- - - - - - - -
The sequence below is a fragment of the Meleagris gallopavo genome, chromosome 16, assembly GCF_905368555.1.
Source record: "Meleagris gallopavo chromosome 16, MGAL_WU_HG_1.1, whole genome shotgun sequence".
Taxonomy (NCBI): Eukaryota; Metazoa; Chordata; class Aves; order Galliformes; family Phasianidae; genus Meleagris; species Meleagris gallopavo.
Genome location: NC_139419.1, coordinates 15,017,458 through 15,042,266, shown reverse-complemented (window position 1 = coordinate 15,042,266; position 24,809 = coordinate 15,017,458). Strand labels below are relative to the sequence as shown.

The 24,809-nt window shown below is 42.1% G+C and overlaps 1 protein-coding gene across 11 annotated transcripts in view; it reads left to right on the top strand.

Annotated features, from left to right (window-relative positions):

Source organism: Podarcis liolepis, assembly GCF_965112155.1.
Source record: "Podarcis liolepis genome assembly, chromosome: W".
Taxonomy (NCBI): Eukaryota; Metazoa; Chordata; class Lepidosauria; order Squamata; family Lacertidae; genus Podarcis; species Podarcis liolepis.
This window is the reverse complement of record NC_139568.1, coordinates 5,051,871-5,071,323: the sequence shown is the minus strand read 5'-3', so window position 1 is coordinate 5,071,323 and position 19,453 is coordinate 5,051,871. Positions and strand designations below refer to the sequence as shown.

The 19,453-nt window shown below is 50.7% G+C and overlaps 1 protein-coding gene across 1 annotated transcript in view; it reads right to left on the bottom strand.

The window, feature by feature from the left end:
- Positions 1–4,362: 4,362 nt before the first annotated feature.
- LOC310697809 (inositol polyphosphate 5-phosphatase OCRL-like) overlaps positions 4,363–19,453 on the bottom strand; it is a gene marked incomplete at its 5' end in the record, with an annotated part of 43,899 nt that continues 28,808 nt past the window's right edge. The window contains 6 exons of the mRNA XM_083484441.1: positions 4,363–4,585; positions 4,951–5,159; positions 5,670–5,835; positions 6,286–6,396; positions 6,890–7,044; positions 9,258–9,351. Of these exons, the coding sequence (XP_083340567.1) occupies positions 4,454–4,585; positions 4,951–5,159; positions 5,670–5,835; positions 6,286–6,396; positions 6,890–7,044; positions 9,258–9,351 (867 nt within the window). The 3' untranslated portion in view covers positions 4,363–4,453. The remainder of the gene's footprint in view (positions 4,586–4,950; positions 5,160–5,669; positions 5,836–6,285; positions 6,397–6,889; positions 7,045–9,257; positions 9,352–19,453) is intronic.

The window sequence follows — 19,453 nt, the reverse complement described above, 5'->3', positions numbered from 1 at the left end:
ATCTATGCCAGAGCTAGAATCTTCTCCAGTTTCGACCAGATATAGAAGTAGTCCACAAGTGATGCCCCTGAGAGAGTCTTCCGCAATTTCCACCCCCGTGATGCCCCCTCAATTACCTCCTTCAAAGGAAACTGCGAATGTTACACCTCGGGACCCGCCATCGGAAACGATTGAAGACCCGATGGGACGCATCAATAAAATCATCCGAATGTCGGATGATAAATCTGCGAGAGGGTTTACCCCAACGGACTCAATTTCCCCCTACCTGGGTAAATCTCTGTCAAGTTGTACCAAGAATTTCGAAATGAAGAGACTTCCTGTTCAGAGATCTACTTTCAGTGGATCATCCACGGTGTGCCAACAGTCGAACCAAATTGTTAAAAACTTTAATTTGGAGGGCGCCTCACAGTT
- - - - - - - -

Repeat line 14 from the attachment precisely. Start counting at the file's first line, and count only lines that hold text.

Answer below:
- LOC310697809 (inositol polyphosphate 5-phosphatase OCRL-like) overlaps positions 4,363–19,453 on the bottom strand; it is a gene marked incomplete at its 5' end in the record, with an annotated part of 43,899 nt that continues 28,808 nt past the window's right edge. The window contains 6 exons of the mRNA XM_083484441.1: positions 4,363–4,585; positions 4,951–5,159; positions 5,670–5,835; positions 6,286–6,396; positions 6,890–7,044; positions 9,258–9,351. Of these exons, the coding sequence (XP_083340567.1) occupies positions 4,454–4,585; positions 4,951–5,159; positions 5,670–5,835; positions 6,286–6,396; positions 6,890–7,044; positions 9,258–9,351 (867 nt within the window). The 3' untranslated portion in view covers positions 4,363–4,453. The remainder of the gene's footprint in view (positions 4,586–4,950; positions 5,160–5,669; positions 5,836–6,285; positions 6,397–6,889; positions 7,045–9,257; positions 9,352–19,453) is intronic.